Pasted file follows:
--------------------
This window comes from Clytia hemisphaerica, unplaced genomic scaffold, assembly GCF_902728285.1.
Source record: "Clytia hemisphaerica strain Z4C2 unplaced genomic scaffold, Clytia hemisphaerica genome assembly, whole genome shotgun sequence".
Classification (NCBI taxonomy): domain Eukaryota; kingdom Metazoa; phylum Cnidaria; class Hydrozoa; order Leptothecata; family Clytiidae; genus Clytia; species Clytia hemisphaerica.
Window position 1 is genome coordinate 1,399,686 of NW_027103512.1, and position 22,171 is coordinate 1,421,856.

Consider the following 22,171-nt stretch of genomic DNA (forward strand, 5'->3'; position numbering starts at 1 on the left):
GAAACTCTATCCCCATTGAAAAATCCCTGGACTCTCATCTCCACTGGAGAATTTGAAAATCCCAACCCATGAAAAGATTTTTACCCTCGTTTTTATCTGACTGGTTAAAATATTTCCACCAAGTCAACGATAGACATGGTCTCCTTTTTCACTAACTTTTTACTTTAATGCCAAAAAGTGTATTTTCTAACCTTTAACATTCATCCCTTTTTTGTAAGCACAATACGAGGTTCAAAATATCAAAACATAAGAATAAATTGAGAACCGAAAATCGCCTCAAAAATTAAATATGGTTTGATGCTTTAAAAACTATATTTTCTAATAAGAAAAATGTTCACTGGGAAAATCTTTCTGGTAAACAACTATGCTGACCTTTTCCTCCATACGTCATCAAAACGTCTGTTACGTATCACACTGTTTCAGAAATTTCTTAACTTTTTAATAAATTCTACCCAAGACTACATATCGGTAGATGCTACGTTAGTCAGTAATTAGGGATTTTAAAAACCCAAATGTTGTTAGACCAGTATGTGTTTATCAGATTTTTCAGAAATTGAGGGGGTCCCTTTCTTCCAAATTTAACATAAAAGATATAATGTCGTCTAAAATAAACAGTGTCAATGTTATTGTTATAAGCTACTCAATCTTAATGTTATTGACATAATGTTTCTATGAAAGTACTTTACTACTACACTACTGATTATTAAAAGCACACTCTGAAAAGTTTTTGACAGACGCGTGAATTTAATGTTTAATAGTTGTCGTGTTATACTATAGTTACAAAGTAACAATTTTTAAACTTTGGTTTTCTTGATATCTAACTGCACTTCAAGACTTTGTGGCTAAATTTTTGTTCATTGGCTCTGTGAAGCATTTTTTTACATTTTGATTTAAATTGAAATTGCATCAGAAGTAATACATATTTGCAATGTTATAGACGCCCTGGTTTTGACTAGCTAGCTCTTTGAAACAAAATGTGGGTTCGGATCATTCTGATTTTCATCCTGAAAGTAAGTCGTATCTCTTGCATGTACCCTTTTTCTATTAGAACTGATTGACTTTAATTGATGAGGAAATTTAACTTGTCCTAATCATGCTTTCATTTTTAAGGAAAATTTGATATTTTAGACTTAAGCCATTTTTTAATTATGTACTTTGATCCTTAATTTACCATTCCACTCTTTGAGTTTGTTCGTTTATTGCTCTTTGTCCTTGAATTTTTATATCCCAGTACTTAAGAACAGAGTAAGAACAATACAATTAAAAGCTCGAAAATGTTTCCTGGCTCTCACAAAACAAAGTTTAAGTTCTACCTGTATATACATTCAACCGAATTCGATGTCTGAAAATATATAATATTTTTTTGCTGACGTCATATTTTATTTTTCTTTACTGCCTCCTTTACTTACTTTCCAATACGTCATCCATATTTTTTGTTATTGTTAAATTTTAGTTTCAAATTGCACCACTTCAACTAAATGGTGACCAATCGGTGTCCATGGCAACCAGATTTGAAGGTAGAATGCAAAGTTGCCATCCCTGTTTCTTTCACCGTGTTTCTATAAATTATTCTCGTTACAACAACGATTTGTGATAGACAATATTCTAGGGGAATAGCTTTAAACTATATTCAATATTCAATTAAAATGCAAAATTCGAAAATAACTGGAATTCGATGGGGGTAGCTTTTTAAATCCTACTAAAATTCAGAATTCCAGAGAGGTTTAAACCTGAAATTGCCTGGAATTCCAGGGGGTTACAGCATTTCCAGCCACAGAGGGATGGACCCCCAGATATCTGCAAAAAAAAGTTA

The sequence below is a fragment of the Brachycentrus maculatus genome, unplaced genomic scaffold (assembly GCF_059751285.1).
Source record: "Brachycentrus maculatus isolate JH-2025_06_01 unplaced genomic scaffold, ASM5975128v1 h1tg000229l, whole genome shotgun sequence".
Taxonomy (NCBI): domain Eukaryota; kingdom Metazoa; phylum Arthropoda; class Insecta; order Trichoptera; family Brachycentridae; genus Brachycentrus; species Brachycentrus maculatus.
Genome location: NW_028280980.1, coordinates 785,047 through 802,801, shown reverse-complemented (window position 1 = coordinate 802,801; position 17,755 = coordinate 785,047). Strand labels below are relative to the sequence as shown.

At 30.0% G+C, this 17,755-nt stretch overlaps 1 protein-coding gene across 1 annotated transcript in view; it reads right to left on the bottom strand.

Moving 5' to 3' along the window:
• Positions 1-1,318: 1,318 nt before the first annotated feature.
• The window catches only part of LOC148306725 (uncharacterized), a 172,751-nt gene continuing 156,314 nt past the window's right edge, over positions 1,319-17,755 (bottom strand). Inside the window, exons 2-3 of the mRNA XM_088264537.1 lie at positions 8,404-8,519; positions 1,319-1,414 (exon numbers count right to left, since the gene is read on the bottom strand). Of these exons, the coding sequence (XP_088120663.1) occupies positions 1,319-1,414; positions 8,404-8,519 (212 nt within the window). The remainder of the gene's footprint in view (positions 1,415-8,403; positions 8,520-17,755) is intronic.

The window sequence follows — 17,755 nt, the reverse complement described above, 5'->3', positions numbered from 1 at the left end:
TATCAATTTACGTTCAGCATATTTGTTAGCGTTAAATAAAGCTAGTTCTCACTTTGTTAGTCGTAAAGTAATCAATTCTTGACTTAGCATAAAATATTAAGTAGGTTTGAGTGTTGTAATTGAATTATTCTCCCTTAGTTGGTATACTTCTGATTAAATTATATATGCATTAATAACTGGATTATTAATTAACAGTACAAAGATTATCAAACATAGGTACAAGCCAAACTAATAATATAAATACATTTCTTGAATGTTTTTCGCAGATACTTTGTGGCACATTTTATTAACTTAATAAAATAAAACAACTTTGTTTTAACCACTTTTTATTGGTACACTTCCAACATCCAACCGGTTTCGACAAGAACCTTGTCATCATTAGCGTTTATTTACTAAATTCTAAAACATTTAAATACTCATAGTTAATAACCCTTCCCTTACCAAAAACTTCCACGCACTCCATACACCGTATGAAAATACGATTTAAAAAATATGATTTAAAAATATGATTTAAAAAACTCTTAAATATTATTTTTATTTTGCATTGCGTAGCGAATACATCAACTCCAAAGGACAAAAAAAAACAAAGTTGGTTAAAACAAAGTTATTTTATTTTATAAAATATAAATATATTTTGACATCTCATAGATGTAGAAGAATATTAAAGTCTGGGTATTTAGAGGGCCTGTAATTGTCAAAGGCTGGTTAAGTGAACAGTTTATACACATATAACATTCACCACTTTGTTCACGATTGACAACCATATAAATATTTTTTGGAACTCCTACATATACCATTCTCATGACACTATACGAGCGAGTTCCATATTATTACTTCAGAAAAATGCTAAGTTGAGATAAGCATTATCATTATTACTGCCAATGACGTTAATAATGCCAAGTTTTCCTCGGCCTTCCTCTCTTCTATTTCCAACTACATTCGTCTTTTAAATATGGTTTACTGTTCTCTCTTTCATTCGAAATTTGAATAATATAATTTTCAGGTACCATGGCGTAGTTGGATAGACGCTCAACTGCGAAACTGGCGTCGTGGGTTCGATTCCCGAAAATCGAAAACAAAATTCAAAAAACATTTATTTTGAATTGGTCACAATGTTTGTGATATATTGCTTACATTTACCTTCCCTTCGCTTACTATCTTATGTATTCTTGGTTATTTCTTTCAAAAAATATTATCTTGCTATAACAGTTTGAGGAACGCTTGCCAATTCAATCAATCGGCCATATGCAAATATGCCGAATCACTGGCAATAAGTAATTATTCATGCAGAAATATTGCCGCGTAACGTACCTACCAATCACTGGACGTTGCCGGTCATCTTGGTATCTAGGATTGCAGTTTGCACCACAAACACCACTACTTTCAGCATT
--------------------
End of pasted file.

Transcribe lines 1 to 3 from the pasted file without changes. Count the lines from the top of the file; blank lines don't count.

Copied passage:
This window comes from Clytia hemisphaerica, unplaced genomic scaffold, assembly GCF_902728285.1.
Source record: "Clytia hemisphaerica strain Z4C2 unplaced genomic scaffold, Clytia hemisphaerica genome assembly, whole genome shotgun sequence".
Classification (NCBI taxonomy): domain Eukaryota; kingdom Metazoa; phylum Cnidaria; class Hydrozoa; order Leptothecata; family Clytiidae; genus Clytia; species Clytia hemisphaerica.